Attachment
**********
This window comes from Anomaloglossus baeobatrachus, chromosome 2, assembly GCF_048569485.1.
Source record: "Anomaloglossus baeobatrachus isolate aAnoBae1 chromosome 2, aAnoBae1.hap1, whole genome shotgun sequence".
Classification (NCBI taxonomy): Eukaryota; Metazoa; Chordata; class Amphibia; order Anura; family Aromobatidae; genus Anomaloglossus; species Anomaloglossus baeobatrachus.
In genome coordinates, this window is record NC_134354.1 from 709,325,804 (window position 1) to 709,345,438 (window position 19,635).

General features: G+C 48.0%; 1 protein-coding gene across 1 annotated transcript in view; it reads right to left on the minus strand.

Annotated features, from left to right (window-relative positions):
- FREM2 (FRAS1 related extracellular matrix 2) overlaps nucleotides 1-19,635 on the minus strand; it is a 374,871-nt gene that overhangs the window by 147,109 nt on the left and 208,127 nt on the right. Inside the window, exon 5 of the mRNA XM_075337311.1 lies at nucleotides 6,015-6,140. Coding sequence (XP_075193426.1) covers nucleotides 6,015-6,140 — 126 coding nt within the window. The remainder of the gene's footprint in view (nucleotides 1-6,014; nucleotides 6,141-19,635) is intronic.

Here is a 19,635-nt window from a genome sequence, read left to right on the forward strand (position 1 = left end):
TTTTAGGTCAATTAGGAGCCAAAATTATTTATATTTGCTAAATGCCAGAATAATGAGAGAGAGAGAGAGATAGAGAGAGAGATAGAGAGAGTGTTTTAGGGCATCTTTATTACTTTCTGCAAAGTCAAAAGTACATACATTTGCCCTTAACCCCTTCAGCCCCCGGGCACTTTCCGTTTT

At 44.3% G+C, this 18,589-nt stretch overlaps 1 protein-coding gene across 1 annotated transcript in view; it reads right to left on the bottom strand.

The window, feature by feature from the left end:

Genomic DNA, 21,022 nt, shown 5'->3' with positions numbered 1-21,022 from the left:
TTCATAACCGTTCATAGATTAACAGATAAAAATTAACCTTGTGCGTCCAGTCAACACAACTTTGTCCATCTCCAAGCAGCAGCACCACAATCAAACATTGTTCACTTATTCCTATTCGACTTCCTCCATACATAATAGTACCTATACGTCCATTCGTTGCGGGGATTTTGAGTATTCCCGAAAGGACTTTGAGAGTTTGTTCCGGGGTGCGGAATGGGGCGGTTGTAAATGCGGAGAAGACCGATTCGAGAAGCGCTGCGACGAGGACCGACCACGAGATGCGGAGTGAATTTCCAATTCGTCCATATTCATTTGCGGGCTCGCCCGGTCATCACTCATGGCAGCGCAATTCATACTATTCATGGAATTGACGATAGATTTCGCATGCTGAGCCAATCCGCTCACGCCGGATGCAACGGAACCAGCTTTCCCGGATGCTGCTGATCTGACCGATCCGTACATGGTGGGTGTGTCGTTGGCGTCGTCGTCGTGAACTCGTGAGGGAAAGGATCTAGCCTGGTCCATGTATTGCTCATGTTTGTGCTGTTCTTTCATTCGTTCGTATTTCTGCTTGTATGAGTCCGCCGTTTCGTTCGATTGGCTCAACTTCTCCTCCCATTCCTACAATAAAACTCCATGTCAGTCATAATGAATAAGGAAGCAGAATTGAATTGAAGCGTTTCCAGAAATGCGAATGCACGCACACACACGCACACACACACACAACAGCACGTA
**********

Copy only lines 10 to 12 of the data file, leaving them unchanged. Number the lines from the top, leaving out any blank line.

At 44.3% G+C, this 18,589-nt stretch overlaps 1 protein-coding gene across 1 annotated transcript in view; it reads right to left on the bottom strand.

The window, feature by feature from the left end:

Genomic DNA, 21,022 nt, shown 5'->3' with positions numbered 1-21,022 from the left: